Management overcomes UKs dairy disadvantages
By Philip Clarke Europe editor
DAIRY producers in the UK may suffer from the lowest milk price in Europe, but actual profits are not far removed from average levels, according to latest figures from the European Dairy Farmers group.
Based on data from 153 participating farms in 12 European countries, the analysis shows the UK at the bottom of the price league at 17.6p/litre in 2001. That compares with 19-21p/litre for most other countries, topped by Italy at 21.2p/litre.
Exchange rate is one of the main reasons for this, said Alan Hopps, of Greenmount College, Northern Ireland, who has collated the information. Between Jan 1, 1999 and May 2000 the £:k exchange rate moved from 1:1.4 to 1:1.75, knocking more than 4p/litre off UK values.
British milk producers also suffered from lower cull cow and calf receipts, although with BSE now affecting the whole of Europe the discrepancy has narrowed.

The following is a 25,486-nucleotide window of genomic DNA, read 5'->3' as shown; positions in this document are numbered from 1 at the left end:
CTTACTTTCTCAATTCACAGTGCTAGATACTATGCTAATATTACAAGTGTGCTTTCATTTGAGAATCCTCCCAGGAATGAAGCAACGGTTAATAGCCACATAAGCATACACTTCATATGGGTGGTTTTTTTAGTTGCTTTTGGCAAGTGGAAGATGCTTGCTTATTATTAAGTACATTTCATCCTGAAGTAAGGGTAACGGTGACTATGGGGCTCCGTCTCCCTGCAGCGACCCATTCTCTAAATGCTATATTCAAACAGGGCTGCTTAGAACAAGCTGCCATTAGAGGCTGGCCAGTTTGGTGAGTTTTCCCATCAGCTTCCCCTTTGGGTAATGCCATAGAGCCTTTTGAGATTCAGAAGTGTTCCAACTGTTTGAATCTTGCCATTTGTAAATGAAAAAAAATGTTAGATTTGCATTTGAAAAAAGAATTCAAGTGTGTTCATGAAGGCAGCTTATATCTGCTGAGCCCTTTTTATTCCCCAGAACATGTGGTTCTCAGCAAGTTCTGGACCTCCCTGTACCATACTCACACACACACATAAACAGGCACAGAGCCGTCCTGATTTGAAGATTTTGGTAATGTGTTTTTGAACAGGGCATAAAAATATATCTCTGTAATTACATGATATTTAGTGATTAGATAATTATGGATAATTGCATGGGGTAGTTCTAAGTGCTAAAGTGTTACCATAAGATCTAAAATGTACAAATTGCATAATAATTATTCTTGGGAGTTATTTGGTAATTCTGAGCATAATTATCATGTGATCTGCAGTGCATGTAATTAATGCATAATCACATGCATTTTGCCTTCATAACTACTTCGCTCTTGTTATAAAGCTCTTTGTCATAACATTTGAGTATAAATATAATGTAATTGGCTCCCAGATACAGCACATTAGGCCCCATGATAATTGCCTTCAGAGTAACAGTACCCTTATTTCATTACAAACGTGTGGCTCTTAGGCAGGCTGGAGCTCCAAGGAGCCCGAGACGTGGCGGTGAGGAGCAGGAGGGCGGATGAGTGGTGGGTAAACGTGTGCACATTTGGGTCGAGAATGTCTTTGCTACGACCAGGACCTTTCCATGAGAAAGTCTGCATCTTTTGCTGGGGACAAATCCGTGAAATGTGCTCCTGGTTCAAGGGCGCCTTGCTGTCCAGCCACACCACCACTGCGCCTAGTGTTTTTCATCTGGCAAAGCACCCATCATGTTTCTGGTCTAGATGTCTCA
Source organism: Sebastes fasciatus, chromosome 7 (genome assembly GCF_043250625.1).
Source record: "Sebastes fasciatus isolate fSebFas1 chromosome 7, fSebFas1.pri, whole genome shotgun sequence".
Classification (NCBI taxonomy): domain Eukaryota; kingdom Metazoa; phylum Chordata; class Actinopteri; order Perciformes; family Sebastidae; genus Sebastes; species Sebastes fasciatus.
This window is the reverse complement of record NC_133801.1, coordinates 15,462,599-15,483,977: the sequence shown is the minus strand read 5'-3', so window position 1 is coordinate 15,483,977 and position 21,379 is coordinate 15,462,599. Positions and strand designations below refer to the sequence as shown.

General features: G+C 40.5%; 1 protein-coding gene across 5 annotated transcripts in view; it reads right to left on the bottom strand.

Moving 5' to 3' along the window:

But UK producers have learned to live with lower returns by containing costs and improving efficiency, Mr Hopps told group members at the Royal Show. Variable costs came to 10.7p/litre in the UK last year, compared with 13p/litre for the sample average. Total costs, including quota, were 18.8p/litre compared with a 22.3p/litre average.
British dairy farms also outperformed their Continental counterparts in terms of efficiency, said Mr Hopps. In terms of milk yield/unit of labour, the UK sample achieved 180 litres/man hour, compared with 150 litres/man hour on all the farms.
Replacement rates were also lower in the UK, with about 25% of the herd culled out each year, compared with, more than 30% in France, Holland, Sweden and Germany.
UK producers also enjoyed a relatively low capitalisation, with just £9000/cow invested in quota, livestock, machinery buildings and land, compared with almost £22,000/cow in Holland.
Borrowings were also below average in the UK, with liabilities of less than £1000/cow, compared with more than £2500/cow in Switzerland, Belgium, Sweden and Holland.
"The main lesson from our study is that successful dairying is not about location," says Mr Hopps. "In the top 25% of EDF farms we find producers from Ireland, Germany, Holland, Spain, Belgium and the UK. It just shows that natural disadvantages can be overcome by good management."
Irish producers do particularly well. Despite having the lowest yields in the sample at just 5500 litres/year, profit/cow is among the highest, due to the low cost, grass-based production system. Sweden, conversely, has the highest yield and lowest profit. *